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The CIT Console App Template

Isaac takes us through a new opinionated .NET template for F# applications.

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The .NET SDK comes with a templating system that can be used to create new applications based on a pre-defined coding scaffold. The template system is extensible, meaning you can create your own templates as well (this is also the approach used for the SAFE Stack).

A new F# Console Application template

The basic .NET console application template (dotnet new console) is fine for getting started with something quickly, but it misses several things that a .NET developer will typically want - and especially an F# developer. Therefore we've released our own console application template - an opinionated template which contains many things that you will typically want when creating a new application.

To install the CIT Console template, execute the following in a terminal:

dotnet new install CompositionalIT.Console

You can then create a new CIT Console as follows:

dotnet new cit-app

This will create a standard F# console application except it also contains the following:

  • A global.json file, pinned to .NET 8. This file explicitly states what version of .NET you're using, so if someone else accesses this code and has an older version of the framework, you'll get a nice error message saying what version of .NET you need to install.
  • Basic VS Code settings to hide inlay hints by default. Inlay hints are very useful, but they can sometimes be a little intrusive. The settings this template ships with turn them off by default but allow you to temporarily turn them back on using a keypress combination.
  • A .gitignore file with common F# settings. This prevents you from accidentally committing e.g. bin and obj folders into your git repository.
  • Fantomas v6 installed as a local tool. Fantomas is the standard code formatter for F# and we believe all new projects should use it. The template also ships with an Editor Config file which configures some behaviours of Fantomas per our recommendations.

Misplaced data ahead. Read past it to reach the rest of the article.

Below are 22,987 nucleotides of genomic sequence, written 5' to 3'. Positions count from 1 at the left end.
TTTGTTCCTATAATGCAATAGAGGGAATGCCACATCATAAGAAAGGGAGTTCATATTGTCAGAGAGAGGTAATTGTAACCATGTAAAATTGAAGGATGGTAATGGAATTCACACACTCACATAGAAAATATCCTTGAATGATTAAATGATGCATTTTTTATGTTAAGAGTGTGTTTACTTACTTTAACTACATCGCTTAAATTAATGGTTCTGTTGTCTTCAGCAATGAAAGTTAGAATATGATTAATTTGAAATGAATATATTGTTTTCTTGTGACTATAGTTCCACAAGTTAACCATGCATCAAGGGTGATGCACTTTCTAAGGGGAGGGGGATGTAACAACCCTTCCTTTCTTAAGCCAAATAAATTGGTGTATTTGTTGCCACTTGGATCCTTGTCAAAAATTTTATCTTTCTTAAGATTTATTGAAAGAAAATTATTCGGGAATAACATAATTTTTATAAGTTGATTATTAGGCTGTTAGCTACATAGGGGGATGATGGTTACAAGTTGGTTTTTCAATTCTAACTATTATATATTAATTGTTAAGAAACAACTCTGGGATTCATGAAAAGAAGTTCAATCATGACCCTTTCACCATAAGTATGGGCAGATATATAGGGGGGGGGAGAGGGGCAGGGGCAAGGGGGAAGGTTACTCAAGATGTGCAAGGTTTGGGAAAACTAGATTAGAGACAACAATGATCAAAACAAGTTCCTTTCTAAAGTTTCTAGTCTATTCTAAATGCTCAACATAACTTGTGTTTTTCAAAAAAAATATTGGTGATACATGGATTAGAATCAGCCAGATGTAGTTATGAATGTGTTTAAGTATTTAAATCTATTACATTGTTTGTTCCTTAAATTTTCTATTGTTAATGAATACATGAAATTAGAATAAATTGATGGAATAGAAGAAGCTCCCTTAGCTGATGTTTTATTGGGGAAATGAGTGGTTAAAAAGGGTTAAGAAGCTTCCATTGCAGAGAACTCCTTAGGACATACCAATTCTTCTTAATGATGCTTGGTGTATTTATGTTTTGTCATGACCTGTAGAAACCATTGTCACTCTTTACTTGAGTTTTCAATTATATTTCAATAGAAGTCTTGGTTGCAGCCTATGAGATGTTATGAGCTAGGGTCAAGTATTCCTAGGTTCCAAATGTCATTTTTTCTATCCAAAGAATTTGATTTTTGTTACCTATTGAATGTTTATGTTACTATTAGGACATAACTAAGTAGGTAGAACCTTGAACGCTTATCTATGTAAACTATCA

• Paket for dependency management. Whilst NuGet has improved greatly in recent years, we still recommend the use of Paket over it for its superior dependency management capabilities. We also ship two packages that we feel are used in many projects these days: FSharp.Core (obvious) and FsToolkit.ErrorHandling - an excellent package that provides useful computation expressions and combinators for working with Options and Results.

One final change we've made with this template is to place the application in a src/<project> folder structure and create a top-level solution file. Whilst for single project applications this may feel a little overkill, we feel that it puts you in a better place if and when you decide you need to create secondary projects within the solution.


If you're interested in finding out more about this template (or contributing!) you can find the source code here. As you will no doubt see, at its most basic a .NET template is little more than a Content folder which contains the code to "generate", plus a few files required for packaging into a NuGet template.


The default F# console application is a great way to start experimenting with running applications in F#. However, it does not contain many of the core tools and files that you will require for a full-blown F# application. The CIT Console template contains those assets that we feel are commonly required and will be especially useful for those of us who may not have the experience to know in advance how to use them.

As always, we'd love your feedback on this - please feel free to raise issues on the template!